Hezekiah’s Tunnel took about four years to dig and was constructed not by Hezekiah but by his son Manasseh.
Leen Ritmeyer has just released “The Ark of the Covenant: Its Journey from Sinai to Jerusalem” digital image collection. I’ve used a number of these images from the slide set over the years, but now Leen writes that so much has been added that the CD is “an entirely new presentation.”
I received some criticism for daring to suggest that last week’s 60 Minutes report on the excavations in the City of David would be one-sided. But according to this eight-point critique by CAMERA, I was right. Another website responds to the claim that there is “no evidence” of King David in
Carol Meyers will be lecturing this week in Fort Worth. Her title is “Holy Land Archaeology: Past Meets Present” and tickets are $20. Details are here.
Claude Mariottini points out National Geographic’s slideshow on “12 Ancient Landmarks on Verge of Vanishing.” The photo of Nineveh is striking, but I can’t agree with the inclusion of Hisham’s Palace (Jericho) in the list. It is surprising to me that the description of the ruins of Famagusta in Cyprus does not mention the city’s ancient name, Salamis. Barnabas and Saul (Paul) landed here on Paul’s first missionary journey (Acts 13:5).
The photograph in the blog header was taken twenty years ago this week. I was with a group of students from the Institute of Holy Land Studies excavating with Amihai Mazar at Tel Beth Shean.
Even in late October that place is hot!
The Israel Antiquities Authority is collaborating with Google to put all of the Dead Sea Scrolls online for free. From Device Magazine:
As part of the celebrations on the occasion of the 20th anniversary of its establishment, the Israel Antiquities Authority is launching a unique project – The Leon Levy Dead Sea Scrolls Digital Library – to document the entire collection of the Dead Sea Scrolls. A major lead gift from the Leon Levy Foundation, with additional major funding from the Arcadia Foundation and the support of Yad Hanadiv Foundation, will enable the Israel Antiquities Authority to use the most advanced and innovative technologies available to image the entire collection of 900 manuscripts comprising c. 30,000 Dead Sea Scrolls fragments in hi-resolution and multi spectra and make the digitized images freely available and accessible to anyone anywhere in the world on the internet. This is the first time that the collection of Scrolls will be photographed in its entirety since the 1950’s. The IAA announced this morning that it is collaborating with the Google R&D center in Israel in this milestone project to upload not only all of the digitized Scrolls images but also additional data online that will allow users to perform meaningful searches across a broad range of data in a number of languages and formats, which will result in unprecedented scholarly and popular access to the Scrolls and related research and scholarship and should lead to new insights into the world of the Scrolls.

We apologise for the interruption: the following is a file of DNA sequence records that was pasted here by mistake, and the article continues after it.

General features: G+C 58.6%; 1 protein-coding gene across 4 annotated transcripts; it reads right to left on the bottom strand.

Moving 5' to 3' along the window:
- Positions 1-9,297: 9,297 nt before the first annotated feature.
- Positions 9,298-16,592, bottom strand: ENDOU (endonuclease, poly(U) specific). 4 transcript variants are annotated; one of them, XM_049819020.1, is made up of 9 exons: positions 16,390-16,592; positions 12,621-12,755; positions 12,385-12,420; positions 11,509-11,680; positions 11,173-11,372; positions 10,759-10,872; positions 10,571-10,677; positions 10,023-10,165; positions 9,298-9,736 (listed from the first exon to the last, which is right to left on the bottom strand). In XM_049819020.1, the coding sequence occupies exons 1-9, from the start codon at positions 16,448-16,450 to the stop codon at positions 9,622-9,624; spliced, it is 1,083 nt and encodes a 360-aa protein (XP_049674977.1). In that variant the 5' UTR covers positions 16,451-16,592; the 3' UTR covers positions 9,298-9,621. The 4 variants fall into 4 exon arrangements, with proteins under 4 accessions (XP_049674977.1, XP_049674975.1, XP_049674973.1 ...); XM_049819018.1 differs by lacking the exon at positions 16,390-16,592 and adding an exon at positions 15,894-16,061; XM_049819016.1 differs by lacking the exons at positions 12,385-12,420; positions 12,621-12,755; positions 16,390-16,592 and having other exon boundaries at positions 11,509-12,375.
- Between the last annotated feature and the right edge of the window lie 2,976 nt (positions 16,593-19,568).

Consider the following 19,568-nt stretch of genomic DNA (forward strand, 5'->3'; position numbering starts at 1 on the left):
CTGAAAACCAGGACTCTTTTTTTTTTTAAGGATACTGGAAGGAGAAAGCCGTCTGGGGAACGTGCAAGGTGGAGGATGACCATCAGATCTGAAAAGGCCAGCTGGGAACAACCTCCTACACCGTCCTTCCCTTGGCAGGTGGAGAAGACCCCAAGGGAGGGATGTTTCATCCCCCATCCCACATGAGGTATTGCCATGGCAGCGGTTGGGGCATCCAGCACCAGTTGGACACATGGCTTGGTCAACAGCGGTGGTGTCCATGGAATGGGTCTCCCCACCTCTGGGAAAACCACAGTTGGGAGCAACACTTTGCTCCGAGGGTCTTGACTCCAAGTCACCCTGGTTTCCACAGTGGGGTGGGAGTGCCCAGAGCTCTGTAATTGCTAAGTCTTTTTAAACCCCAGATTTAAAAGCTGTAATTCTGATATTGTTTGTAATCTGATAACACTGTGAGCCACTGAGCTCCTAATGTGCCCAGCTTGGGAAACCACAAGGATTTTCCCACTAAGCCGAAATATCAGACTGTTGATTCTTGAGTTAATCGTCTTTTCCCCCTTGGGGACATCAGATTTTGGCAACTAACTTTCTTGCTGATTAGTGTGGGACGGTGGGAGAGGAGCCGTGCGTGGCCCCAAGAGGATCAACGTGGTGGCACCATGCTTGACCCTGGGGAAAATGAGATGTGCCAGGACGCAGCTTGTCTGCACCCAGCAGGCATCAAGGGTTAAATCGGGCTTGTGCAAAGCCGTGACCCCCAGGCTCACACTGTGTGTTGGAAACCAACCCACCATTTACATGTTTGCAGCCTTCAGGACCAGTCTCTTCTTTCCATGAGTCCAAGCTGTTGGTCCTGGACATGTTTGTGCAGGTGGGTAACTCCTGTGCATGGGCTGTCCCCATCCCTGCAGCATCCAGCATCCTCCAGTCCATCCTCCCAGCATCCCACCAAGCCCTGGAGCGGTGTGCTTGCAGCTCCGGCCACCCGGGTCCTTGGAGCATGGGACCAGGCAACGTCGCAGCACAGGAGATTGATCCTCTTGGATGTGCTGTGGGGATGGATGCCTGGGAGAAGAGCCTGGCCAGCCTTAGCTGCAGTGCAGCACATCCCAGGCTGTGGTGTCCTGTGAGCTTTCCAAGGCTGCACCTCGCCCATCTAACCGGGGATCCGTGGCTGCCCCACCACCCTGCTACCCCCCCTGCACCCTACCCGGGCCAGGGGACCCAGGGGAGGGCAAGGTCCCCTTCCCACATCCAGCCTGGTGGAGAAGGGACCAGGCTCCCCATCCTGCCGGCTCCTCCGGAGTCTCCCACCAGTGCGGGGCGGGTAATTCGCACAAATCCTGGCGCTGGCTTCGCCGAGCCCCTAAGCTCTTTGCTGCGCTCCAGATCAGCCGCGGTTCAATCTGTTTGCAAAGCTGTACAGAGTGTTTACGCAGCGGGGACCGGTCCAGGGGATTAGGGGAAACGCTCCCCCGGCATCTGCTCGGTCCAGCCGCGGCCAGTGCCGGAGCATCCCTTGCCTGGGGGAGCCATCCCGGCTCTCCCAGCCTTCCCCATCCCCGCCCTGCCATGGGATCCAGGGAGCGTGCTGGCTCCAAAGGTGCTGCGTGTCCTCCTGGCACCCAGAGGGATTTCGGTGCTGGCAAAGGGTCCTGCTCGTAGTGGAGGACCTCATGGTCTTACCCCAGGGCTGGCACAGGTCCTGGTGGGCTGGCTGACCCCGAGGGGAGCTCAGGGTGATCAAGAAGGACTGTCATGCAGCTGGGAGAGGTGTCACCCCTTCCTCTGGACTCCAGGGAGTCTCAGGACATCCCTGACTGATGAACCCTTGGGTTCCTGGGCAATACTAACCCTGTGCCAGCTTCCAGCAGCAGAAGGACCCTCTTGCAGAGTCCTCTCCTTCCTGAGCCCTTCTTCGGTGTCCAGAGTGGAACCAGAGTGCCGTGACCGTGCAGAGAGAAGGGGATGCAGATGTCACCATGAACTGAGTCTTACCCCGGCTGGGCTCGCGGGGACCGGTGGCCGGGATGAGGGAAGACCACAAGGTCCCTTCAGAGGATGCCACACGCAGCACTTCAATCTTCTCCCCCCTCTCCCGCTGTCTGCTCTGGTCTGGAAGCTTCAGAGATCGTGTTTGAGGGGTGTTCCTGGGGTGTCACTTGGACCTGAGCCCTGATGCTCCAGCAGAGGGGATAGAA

The full story is here. Many other similar articles can be found here.
National Geographic has a beautiful seven-shot photo gallery of King Herod’s tomb, including good information about the recent discoveries. The Book and the Spade discusses the tomb in its current radio broadcast (direct link from this page).
Leon Mauldin has posted a beautiful aerial photograph of Aphek/Antipatris.
No, I didn’t watch the 60 Minutes piece on the excavations in the City of David. After a while, dishonest reporting is no longer even entertaining.
The Jerusalem Post has a short article on the stones of Jerusalem, including mention of the British
Mandate law requiring that buildings in the city be faced with it.
Logos 4 was released a year ago, but I waited until recently before installing it on my computer. I’ll add my voice to the chorus praising the program. If you didn’t already know, each of the base packages includes a module entitled “BiblePlaces.com Image Library,” which features 350 selected photographs from our collection.
The new Holman Christian Standard Bible Study Bible arrived in the mail Saturday. I am impressed by the attractiveness of the pages (full color) and the selection of writers for the notes. I like the appropriately chosen photos of biblical sites and artifacts, and I was usually pleased with what was written about the controversial issues I checked. Apparently the whole Bible is online at mystudybible.com, but it was a bit slow when I tried.
Last week my family welcomed another son into our home. He missed the 10-10-10 date by one day, but otherwise he is perfect.